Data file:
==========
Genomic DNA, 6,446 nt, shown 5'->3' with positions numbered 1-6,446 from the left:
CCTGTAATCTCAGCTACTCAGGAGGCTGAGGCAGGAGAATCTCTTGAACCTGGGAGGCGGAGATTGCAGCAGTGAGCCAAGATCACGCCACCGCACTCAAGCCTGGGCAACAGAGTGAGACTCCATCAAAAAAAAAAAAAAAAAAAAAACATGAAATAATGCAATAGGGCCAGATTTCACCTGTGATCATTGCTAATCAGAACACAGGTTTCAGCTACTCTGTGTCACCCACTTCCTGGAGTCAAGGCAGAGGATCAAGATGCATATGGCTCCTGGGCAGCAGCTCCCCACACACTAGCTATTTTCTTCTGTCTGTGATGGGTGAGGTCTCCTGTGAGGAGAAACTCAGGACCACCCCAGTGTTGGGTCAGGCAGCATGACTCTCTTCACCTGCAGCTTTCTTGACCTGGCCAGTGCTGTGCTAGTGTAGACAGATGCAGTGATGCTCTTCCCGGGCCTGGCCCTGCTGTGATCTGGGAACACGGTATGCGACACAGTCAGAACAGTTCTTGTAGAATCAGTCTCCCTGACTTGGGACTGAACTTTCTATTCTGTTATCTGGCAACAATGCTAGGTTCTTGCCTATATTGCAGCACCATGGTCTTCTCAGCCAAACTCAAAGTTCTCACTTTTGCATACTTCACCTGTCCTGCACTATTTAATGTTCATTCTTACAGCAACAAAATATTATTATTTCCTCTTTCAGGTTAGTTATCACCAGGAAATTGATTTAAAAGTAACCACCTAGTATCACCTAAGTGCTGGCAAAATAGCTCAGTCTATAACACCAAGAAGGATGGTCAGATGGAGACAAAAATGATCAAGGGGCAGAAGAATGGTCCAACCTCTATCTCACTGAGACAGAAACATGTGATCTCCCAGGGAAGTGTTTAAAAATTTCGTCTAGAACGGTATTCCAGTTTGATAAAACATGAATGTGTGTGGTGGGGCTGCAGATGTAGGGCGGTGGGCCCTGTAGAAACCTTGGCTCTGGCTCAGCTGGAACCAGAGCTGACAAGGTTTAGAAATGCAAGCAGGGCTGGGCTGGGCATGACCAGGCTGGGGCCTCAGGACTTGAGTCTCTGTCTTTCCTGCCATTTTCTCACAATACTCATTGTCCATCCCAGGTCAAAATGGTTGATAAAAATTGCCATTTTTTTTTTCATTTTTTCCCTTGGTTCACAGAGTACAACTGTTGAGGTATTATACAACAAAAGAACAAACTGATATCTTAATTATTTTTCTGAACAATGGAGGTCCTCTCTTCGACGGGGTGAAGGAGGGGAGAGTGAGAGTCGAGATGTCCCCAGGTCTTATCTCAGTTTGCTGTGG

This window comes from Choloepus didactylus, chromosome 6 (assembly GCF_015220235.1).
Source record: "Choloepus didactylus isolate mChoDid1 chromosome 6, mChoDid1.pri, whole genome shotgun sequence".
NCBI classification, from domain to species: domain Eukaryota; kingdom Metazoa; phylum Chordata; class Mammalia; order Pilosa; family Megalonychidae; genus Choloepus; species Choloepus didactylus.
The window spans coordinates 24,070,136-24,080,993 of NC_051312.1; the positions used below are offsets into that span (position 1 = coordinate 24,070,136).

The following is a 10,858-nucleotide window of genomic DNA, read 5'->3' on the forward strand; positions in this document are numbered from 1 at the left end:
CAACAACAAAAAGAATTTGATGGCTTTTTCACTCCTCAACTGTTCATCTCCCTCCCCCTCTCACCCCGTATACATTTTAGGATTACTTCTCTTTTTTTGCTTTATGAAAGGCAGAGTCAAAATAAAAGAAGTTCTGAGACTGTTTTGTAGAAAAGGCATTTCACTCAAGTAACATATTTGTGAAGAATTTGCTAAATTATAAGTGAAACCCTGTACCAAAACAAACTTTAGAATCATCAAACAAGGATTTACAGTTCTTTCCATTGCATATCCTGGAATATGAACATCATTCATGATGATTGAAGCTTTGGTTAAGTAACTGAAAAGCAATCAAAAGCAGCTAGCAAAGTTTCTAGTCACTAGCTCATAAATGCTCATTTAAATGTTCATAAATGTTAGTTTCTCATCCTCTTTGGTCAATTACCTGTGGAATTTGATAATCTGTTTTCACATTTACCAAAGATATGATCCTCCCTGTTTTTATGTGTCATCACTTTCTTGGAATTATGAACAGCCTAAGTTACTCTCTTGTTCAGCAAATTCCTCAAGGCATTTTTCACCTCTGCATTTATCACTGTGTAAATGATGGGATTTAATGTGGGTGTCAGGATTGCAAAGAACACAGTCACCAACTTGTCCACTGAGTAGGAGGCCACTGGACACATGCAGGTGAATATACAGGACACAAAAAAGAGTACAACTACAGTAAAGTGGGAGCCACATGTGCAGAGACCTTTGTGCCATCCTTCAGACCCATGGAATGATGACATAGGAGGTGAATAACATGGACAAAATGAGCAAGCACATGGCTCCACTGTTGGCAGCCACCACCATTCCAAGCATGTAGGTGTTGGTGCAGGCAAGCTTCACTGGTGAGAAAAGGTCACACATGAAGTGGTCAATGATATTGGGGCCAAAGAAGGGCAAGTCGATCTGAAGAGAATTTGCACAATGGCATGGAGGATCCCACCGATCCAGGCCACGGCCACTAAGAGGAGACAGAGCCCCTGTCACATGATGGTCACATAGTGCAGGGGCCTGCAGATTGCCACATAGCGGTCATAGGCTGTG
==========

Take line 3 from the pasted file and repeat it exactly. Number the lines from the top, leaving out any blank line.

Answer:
This window comes from Choloepus didactylus, chromosome 6 (assembly GCF_015220235.1).